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Are there any advantages or benefits to using tertiary operators for if statements?

For example, is the following more efficient? Or considered better programming practice?

variable1 = string.IsNullOrEmpty(variable2) ? "string value" : "";

Compared to the following format:

        if (string.IsNullOrEmpty(variable2))
        {
            variable1 = "string value"
        } else
        {
            variable1 = "";
        }
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closed as not constructive by Jeremy Banks, Kevin Stricker, phoog, Henk Holterman, Eric Lippert Feb 14 '12 at 19:12

As it currently stands, this question is not a good fit for our Q&A format. We expect answers to be supported by facts, references, or expertise, but this question will likely solicit debate, arguments, polling, or extended discussion. If you feel that this question can be improved and possibly reopened, visit the help center for guidance.If this question can be reworded to fit the rules in the help center, please edit the question.

1  
It's "ternary operator". –  Marc B Feb 14 '12 at 17:01
    
Updated question title –  Theomax Feb 14 '12 at 17:02
4  
Actually it's the 'conditional operator'. Ternary merely indicates that the operator has 3 parts –  rich.okelly Feb 14 '12 at 17:03
2  
Please read the faq - "this question will likely solicit opinion, debate, arguments, polling, or extended discussion." –  jadarnel27 Feb 14 '12 at 17:04
1  
It's entirely a question of readability, which is, of course, nearly entirely subjective. –  Erik Dietrich Feb 14 '12 at 17:09

6 Answers 6

up vote 3 down vote accepted

The ternary operator is more concise: less typing and quicker to read. The compiled IL code or the JITted native code are likely to be identical. If not, any performance differences are almost certain to be virtually unmeasurably small. Therefore, source code quality is the only real consideration in making the decision.

"Tertiary" means "third in importance"; "ternary" means "having three parts."

I personally prefer the term "conditional operator" because it's entirely possible that someone will invent another ternary operator in the future. Imagine if we had to call + the "first binary operator" and - the "second binary operator"!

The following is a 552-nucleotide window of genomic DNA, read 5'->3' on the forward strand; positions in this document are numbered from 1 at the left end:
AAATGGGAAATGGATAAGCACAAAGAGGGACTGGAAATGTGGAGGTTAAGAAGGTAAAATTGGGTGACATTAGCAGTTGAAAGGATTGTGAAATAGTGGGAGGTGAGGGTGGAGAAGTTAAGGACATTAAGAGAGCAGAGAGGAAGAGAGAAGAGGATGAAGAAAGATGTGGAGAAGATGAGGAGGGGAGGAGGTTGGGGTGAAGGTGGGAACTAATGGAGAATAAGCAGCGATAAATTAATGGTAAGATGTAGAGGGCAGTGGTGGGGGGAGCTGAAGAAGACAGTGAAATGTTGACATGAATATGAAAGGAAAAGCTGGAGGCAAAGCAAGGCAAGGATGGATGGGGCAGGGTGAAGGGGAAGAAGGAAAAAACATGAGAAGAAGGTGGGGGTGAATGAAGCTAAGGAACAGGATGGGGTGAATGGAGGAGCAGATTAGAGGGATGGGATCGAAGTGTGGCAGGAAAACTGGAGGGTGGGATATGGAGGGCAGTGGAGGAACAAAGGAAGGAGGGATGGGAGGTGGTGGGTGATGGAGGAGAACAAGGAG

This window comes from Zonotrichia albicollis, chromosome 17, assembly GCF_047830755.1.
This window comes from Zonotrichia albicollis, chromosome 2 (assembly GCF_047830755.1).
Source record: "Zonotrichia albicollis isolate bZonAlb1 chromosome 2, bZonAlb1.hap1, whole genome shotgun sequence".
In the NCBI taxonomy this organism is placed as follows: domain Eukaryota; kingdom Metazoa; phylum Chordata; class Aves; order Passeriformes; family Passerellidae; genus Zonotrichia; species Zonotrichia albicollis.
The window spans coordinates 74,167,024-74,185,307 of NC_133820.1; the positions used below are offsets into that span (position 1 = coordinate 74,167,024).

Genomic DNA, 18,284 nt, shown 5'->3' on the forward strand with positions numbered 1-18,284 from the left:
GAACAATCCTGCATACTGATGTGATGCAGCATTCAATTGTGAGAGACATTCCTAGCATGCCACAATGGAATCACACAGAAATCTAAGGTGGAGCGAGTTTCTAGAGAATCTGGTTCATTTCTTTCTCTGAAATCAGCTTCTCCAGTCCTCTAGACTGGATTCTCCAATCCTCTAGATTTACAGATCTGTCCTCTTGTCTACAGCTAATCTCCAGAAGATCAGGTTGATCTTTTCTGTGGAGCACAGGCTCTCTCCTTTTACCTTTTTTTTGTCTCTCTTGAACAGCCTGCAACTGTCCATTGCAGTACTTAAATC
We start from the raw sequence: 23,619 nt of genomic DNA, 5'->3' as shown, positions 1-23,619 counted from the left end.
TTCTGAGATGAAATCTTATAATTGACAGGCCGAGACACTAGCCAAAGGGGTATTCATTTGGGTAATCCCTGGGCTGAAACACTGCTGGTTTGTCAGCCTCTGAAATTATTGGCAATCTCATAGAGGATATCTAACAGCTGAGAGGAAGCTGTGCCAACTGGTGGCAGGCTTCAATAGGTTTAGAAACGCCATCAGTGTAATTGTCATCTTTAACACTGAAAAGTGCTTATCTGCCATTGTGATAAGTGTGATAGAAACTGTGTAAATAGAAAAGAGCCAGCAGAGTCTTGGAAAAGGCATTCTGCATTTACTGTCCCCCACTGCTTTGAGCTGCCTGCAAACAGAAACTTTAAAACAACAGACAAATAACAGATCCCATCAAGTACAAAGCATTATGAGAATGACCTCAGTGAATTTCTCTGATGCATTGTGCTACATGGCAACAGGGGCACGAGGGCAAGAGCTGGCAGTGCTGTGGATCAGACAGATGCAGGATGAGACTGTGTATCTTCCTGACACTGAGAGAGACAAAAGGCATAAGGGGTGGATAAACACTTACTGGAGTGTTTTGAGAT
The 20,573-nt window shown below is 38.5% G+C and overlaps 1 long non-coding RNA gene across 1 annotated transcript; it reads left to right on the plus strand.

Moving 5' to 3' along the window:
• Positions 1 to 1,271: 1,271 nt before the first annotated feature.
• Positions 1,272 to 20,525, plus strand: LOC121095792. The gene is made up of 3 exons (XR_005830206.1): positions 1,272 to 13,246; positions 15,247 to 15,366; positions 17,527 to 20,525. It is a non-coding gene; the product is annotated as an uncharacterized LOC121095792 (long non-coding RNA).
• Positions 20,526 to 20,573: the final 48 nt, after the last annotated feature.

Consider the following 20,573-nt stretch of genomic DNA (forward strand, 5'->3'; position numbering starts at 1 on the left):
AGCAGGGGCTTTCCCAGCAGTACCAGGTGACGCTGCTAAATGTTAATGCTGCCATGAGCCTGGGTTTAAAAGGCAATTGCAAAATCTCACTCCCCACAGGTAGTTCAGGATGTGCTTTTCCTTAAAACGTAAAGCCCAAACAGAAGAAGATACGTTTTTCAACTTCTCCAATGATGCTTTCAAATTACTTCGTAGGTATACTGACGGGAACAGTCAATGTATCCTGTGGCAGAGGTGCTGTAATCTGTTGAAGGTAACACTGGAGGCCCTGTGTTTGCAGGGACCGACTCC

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For a situation like this, the conditional ternary operator is better. The code is vastly more readable and maintainable for experienced programmers. There is no meaningful difference in performance, period.

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No meaningful difference? Unless I'm mistaken, the two compile to exactly the same bytecode. I'm pretty sure the conditional operator is just shorthand for the if block... –  Ade Stringer Feb 14 '12 at 17:20
1  
?: has identical semantics to a certain if statement, but AFAIK, the specification does not say that ?: is shorthand for that equivalent if statement. –  Jason Feb 14 '12 at 17:32
    
Oh downvoter, just explain. –  Jason Feb 14 '12 at 17:43

It is required on databinding expressions

<asp:Label runat="server" 
        Text='<%# (bool)Eval("Active") ? "Active" : "Disabled"' />
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There is no difference other than preference. As far as actually being more readable, that is a matter of religion as one group of programmers will say 'yes', and the other 'no'. One advantage that the expanded (if/then/else) form has is that it is easier to add additional statements to the braches. Also, if you need to nest additional conditional logic, if/then/else would be the preferred method.

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There is no performance gain, but it is generally thought to be better. It uses less to describe the same set of operations as your other example.

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If you ever want to execute more than one statement in the blocks you will need to refactor the code, but its an easy refactoring. Some may argue that it reduces code readability. As far as pure functionality there is no difference.

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